David Bach likes to refer to the latte factor — that daily indulgence you can't resist. For many people, it's a cup of premium coffee from Starbucks (or a local coffee stand). These people love their coffee, and they're willing to pay for it. Bach notes that many people think they cannot afford to make investments, but they routinely spend $5/day on a latte (or on comic books or on lunch). That $5/day is roughly $2000/year, which is a nice start on an IRA.
What better way to defeat the latte factor than by learning to brew your own coffee? Here are some ideas to help you drink good coffee for less.
- Switch from a fancy coffee drink to something simple. Starbucks sells regular coffee, too, and for less than half the price you're paying for your latte.
- Better yet: brew your own. If you're not up for cheap brewed coffee, learn to make your own fancy stuff.
- Keep your coffee maker clean for best flavor.
- Roast your own beans. Mary Hunt buys quality green beans online for $4/pound. She roasts them in a popcorn popper! It takes little time to prepare a week's worth of roasted beans.
- If you buy or roast your beans in bulk, freeze the extra until you're ready to grind them. (They'll keep much longer than in the refrigerator.)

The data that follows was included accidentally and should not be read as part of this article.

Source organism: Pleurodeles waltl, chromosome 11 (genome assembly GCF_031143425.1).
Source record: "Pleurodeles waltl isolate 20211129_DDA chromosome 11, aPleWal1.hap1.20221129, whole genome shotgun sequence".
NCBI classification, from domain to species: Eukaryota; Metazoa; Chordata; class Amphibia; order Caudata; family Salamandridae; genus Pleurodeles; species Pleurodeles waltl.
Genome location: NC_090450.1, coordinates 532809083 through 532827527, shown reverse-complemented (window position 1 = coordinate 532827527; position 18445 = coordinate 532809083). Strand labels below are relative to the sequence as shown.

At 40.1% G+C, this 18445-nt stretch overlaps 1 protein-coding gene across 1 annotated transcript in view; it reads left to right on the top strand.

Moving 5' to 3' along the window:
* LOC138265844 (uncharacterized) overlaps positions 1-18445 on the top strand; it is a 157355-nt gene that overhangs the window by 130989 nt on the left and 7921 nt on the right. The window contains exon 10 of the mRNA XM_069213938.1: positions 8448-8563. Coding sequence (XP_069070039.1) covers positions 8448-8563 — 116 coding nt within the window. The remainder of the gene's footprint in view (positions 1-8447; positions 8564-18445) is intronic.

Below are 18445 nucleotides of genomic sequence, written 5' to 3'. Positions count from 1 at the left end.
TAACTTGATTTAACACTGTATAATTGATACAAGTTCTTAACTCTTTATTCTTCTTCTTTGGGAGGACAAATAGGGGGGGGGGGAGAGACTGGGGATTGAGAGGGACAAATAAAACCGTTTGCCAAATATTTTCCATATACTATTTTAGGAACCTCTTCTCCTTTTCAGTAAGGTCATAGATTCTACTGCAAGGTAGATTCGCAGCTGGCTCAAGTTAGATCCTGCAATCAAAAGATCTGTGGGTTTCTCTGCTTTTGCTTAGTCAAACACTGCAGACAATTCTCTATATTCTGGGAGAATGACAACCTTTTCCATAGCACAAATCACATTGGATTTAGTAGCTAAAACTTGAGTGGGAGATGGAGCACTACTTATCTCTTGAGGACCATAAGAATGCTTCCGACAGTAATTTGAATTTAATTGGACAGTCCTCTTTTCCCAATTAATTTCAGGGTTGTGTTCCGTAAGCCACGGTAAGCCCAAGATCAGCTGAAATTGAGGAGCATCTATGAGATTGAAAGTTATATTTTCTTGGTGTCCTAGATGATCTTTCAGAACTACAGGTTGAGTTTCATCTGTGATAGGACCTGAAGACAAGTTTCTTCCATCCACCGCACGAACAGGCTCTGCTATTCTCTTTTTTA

- Grind your beans when you're ready to use them. You'll get more flavor this way.
- Allow your beans to come to room temperature before grinding and brewing them.
- Buy a re-usable filter. Though expensive, it will pay for itself in the long run. And the coffee will be better.
- I have a couple of friends who swear they get the best coffee by grinding fresh beans in a coffee grinder, adding them to a French press, and then pouring in boiling water.
By learning to make your own premium coffee, you'll develop a skill to impress friends and family while saving money at the same time!
(“You can't tell people to switch from a latte to regular coffee,” my wife told me when she read this. “That's like asking them to switch from chocolate cake to bread. The key is to just have chocolate cake less often.”)
Author: J.D. Roth
In 2006, J.D. founded Get Rich Slowly to document his quest to get out of debt. Over time, he learned how to save and how to invest. Today, he's managed to reach early retirement! He wants to help you master your money — and your life. No scams. No gimmicks. Just smart money advice to help you reach your goals.